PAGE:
Fears of a Father

Songfacts®:

  • This is the closing track from Lustre, the fifth studio album by British singer-songwriter Ed Harcourt. The record has a lighter mood compared with his previous releases. Harcourt told The Independent June 25, 2010 that the addition of a baby daughter is partly responsible. "You can't help but be inspired by it," he said. "Being someone who evidently wears his heart on his sleeve, I tend to write about things that happen to me. I try to put it in a way to communicate so people can relate to it."
  • Harcourt explained this song's meaning to The Independent. "It's just about trying to be that person and be more responsible. It's a growing-up album, I guess. It's so personal, it's like an open letter to what was, when I wrote it, an unborn child. It's saying I've changed a lot in the last four years – I was always worried that if I matured I would become really boring and conformist and too comfortable. I'm a bit more zen about things, whereas I was a lot more hot-headed, knee-jerk, reactionary. But I'm still passionate about stuff."

Comments

Be the first to comment...

Editor's Picks

Tommy James

Tommy JamesSongwriter Interviews

"Mony Mony." "Crimson and Clover." "Draggin' The Line." The hits kept coming for Tommy James, and in a plot line fit for a movie, his record company was controlled by the mafia.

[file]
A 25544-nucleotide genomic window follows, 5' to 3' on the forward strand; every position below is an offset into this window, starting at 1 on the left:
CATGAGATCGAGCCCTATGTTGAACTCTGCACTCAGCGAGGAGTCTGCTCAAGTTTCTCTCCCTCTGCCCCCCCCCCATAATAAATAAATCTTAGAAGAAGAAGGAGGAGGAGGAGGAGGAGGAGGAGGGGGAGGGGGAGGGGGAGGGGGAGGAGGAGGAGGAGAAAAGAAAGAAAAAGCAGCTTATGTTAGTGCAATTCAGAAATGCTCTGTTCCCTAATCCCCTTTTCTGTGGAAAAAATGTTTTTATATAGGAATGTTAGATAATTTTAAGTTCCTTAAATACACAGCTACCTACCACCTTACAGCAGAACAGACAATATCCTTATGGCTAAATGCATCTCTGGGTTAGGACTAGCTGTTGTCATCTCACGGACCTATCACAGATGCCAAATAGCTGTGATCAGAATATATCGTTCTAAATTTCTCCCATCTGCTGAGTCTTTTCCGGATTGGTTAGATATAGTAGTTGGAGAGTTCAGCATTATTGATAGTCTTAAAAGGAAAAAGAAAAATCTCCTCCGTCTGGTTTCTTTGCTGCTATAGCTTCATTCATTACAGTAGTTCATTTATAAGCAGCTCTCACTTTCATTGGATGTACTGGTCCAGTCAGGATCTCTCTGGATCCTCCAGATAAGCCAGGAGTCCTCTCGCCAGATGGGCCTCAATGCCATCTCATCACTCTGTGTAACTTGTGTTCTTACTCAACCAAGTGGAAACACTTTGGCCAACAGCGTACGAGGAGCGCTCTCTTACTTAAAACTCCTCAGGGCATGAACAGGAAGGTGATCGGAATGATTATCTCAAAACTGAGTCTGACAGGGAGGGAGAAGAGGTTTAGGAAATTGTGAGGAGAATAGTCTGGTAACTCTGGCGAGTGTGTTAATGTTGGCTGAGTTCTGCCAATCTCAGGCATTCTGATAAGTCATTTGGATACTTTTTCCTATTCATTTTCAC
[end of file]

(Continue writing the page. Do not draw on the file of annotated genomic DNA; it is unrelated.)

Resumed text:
The Girl in That Song

The Girl in That SongFact or Fiction

Billie Jean, Delilah, Sara, Laura and Sharona - do you know who the girls in the songs really are?

Gary Brooker of Procol Harum

Gary Brooker of Procol HarumSongwriter Interviews

The lead singer and pianist for Procol Harum, Gary talks about finding the musical ideas to match the words.

Soul Train Stories with Stephen McMillian

Soul Train Stories with Stephen McMillianSong Writing

A Soul Train dancer takes us through a day on the show, and explains what you had to do to get camera time.

80s Video Director Jay Dubin

80s Video Director Jay DubinSong Writing

Billy Joel and Hall & Oates hated making videos, so they chose a director with similar contempt for the medium. That was Jay Dubin, and he has a lot to say on the subject.

Joe Jackson

Joe JacksonSongwriter Interviews

Joe talks about the challenges of of making a Duke Ellington tribute album, and tells the stories behind some of his hits.